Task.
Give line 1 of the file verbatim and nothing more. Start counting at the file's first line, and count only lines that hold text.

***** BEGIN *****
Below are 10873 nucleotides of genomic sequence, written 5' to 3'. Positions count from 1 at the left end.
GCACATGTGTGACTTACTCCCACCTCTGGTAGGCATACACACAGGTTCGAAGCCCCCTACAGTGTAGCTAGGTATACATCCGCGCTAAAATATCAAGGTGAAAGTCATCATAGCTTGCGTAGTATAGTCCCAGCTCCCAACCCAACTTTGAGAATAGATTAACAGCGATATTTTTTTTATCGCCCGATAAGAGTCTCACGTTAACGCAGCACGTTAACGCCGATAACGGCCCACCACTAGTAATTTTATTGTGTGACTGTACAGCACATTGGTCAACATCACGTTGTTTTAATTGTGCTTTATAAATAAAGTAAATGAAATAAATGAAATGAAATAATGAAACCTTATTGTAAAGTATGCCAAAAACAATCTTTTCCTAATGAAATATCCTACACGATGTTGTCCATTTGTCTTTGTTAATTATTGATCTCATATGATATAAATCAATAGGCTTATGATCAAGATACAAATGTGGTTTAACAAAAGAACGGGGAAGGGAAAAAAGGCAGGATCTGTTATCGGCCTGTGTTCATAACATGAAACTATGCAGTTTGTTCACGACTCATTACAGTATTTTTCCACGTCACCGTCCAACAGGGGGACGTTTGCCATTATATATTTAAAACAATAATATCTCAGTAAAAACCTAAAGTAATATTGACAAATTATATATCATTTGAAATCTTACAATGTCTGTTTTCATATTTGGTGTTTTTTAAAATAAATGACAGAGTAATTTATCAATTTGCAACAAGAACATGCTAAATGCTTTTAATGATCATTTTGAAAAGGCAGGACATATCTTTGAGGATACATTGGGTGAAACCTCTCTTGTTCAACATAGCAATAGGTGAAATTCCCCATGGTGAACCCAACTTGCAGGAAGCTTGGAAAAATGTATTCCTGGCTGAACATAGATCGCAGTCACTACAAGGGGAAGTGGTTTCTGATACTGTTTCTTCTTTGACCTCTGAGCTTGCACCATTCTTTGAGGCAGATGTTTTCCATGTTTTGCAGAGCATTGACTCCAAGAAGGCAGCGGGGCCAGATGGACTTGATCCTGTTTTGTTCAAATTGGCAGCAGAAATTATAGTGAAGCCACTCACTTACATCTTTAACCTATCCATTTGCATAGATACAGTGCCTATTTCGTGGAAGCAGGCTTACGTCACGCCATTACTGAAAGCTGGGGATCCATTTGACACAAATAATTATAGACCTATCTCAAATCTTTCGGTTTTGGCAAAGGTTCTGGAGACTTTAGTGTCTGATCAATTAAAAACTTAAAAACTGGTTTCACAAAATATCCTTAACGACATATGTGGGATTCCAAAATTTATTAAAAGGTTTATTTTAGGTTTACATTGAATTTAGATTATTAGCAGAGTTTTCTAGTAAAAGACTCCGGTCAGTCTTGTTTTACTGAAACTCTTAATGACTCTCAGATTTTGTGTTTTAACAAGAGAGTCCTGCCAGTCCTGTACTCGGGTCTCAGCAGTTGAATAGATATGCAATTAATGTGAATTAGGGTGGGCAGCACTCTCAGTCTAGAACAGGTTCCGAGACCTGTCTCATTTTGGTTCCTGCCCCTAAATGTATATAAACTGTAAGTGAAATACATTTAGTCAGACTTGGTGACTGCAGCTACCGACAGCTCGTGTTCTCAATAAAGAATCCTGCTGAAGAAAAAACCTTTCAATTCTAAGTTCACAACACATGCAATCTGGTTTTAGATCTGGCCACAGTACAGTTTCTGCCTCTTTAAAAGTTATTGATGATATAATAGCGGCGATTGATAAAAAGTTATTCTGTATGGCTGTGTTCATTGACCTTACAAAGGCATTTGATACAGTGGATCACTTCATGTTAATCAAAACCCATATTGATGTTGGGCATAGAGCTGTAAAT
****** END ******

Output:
Below are 10873 nucleotides of genomic sequence, written 5' to 3'. Positions count from 1 at the left end.